Sept. 29, 2016
By Karen Rubin and Tom Zych
Under deadline pressure to produce a brief? You’ve found one online in a public database that fits your case to a T? If you’ve always thought that you can make free use of another lawyer’s brief, think again. You just might get sued for copyright infringement—successfully.
In Newegg Inc. v. Ezra Sutton, P.A.
, a California U.S. district court made that point earlier this month, when it granted partial summary judgment to plaintiff Newegg on its infringement claim—but Newegg has come in for some criticism for pushing the case.
Here’s the background: In an IP case before the Federal Circuit Court of Appeals, on-line retailer Newegg was one of several co-appellants in a cross-appeal on the issue of attorneys’ fees. Newegg’s lawyers had taken the precaution of copyrighting the draft brief they planned to file. Newegg offered to prepare a joint brief if its co-cross-appellant, Sakar International, would share part of the cost. Instead, lawyers for Sakar filed a brief that copied substantial portions of Newegg’s draft brief without permission. Newegg sued Sakar’s lawyers and their law firm for copyright infringement. The district court rejected the lawyers’ fair-use defense, and held that they were infringers.
First, can you copyright a brief? If you don’t practice in the IP area, you might not know that you can copyright an original work by filing a simple form
with the United States Copyright Office. That’s apparently what Newegg's lawyers for had done, before providing the draft to Sakar.
Further, the protection of federal copyright law has been held to extend over legal briefs. In White v. West Publishing Corp.
, the district court for the Southern District of New York considered whether West and LEXIS were infringing when they put briefs in their database without permission. In 2014, the court assumed without separate analysis that legal briefs were copyrightable, but held that the mega-publishers had a right of fair use—partly because the lawyers had filed the briefs, making them publically available, before
registering them with the copyright office.
In the most recent case, the lawyers had apparently protected the work and then shared it. That was an implicit factor for the California district court in finding infringement.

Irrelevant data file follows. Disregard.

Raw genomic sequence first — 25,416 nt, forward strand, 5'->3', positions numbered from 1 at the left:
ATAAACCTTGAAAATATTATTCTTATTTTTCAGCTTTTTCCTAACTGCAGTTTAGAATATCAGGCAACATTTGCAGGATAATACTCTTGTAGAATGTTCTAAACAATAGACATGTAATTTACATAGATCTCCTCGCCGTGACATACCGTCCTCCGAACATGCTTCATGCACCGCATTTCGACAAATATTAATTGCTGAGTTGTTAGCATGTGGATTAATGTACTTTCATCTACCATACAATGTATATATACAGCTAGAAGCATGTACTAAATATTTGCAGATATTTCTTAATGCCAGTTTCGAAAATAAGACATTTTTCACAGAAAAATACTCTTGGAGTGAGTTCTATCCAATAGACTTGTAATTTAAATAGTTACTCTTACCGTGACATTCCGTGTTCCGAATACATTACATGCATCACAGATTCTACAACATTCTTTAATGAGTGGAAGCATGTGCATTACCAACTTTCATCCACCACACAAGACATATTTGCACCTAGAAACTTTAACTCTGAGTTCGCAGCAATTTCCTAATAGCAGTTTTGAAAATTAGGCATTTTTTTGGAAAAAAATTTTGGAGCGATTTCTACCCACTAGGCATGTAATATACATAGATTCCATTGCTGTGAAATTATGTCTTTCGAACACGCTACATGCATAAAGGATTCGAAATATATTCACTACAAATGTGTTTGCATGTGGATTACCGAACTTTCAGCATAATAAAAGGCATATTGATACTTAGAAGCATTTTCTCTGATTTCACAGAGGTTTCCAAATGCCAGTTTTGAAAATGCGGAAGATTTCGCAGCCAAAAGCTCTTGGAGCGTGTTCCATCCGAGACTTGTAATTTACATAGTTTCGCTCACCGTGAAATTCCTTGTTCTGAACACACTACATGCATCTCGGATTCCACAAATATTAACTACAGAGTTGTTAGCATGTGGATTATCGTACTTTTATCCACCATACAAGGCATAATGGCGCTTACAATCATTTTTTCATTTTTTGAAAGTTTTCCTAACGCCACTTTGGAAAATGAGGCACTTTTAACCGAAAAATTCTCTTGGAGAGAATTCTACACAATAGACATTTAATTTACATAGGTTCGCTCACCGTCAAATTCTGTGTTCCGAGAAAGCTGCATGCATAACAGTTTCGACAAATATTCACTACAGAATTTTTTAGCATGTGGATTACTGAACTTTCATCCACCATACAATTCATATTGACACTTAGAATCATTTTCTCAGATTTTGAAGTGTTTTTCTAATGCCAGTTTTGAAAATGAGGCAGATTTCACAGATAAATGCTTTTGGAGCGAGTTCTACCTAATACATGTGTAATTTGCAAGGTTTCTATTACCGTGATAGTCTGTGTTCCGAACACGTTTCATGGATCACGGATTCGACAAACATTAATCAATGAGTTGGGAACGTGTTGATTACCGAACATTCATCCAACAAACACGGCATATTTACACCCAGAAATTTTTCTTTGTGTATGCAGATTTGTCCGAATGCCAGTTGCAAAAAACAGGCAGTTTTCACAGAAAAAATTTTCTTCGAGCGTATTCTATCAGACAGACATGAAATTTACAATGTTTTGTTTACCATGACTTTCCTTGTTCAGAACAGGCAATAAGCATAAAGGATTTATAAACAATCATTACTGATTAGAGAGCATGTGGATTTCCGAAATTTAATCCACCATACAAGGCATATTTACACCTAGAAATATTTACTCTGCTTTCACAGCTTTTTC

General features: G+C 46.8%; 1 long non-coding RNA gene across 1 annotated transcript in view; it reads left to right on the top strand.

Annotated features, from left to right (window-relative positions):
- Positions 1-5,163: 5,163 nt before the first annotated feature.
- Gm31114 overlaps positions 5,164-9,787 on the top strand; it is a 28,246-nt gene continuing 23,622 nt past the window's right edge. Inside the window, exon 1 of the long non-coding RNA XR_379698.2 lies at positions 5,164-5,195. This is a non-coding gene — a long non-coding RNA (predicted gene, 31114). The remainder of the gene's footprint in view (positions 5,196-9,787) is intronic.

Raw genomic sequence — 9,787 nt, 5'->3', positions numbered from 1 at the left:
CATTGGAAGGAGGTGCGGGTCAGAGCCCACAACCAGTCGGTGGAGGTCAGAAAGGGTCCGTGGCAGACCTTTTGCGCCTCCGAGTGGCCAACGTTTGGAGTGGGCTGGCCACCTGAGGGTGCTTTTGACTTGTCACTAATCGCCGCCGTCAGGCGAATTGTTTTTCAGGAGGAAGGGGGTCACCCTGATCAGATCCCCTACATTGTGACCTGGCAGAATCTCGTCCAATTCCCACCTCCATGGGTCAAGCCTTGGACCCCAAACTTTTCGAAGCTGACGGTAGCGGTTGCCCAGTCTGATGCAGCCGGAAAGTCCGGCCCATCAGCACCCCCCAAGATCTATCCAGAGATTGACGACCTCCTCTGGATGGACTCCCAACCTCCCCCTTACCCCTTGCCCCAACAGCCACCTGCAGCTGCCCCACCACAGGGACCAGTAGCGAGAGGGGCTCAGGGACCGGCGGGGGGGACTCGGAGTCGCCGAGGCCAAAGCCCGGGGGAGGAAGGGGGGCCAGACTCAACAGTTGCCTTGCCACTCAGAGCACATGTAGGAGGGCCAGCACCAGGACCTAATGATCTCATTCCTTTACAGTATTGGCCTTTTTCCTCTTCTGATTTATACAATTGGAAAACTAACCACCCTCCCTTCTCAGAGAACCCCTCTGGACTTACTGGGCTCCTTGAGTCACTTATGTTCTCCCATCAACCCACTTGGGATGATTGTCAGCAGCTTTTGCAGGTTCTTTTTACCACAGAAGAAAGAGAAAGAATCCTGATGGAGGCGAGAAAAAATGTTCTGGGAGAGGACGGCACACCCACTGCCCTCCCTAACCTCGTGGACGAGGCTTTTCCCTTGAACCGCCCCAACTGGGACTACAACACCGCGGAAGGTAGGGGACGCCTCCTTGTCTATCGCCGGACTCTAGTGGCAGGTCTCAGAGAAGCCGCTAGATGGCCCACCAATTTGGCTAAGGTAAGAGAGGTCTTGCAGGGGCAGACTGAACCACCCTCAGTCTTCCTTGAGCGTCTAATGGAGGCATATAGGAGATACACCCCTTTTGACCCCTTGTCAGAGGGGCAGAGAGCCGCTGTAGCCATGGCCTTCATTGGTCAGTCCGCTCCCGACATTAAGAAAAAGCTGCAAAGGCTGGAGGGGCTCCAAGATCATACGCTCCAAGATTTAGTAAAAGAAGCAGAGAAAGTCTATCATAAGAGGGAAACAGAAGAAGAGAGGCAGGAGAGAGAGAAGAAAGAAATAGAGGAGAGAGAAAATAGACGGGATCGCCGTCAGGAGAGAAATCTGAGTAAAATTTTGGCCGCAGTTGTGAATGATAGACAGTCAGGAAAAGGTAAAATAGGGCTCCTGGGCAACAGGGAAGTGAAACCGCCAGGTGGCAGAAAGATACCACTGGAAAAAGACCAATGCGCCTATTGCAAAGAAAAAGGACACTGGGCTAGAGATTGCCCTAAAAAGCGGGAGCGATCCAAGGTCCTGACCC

No fair use
Even if a work is copyrighted, a party’s “fair use” of the material is a complete affirmative defense to a claim of infringement. There is a four-factor test, which is to be applied flexibly on a case-by-case basis, with the factors being weighed against each other:
- Is the infringing work “transformative,” in altering the copyrighted work to create “new expression, meaning or message”? Or has the work simply been taken and used for the same “intrinsic purpose” as originally?
- Is the infringing work a presentation of facts? Priority is given to expanding the dissemination of factual works, so they receive more fair-use protection.
- How much of the copyrighted work was copied? If all of it, the copier has probably not made anything new or “transformative.”
- Is there a market for the copyrighted work that might be harmed by an infringing work? If not, then fair use is more likely to apply.
The balance of the factors weighed in favor of Newegg, and thus Sakar’s lawyers failed to meet their burden of establishing fair use, said the court.
Behind the scenes
Over at Techdirt
, they do a nice job of deconstructing this opinion—and the bottom line is that you probably shouldn’t go out and register all your briefs with the copyright office.
Blogger Mike Masnic explains
that although they originally discussed sharing the cost of producing a joint brief, Sakar’s lawyers and Newegg decided not to go that route. Newegg sent over a draft of its brief so that Sakar’s lawyers could make their brief “complementary.” Instead, the day before Newegg’s brief was due, Sakar’s lawyers filed on behalf of their client, using large portions of the Newegg draft. When Newegg complained, Sakar’s lawyers withdrew the brief and substituted a shorter one.
Newegg’s infringement suit, said the company’s GC, in an interview with Masnic, was not primarily about damages, but about “send[ing] a message, strictly directed at unethical and lazy lawyers, to do what they learned in the first year of law school in terms of properly crediting others’ work, and to do what anyone with common decency would do.”
Maybe not what the copyright statute is meant for? Masnic thinks not. We agree.
Content courtesy of The Law for Lawyers Today: Ethics, Professional Responsibility and More blog. Ohio State Bar Association member Karen Rubin is an attorney for Thompson Hine.
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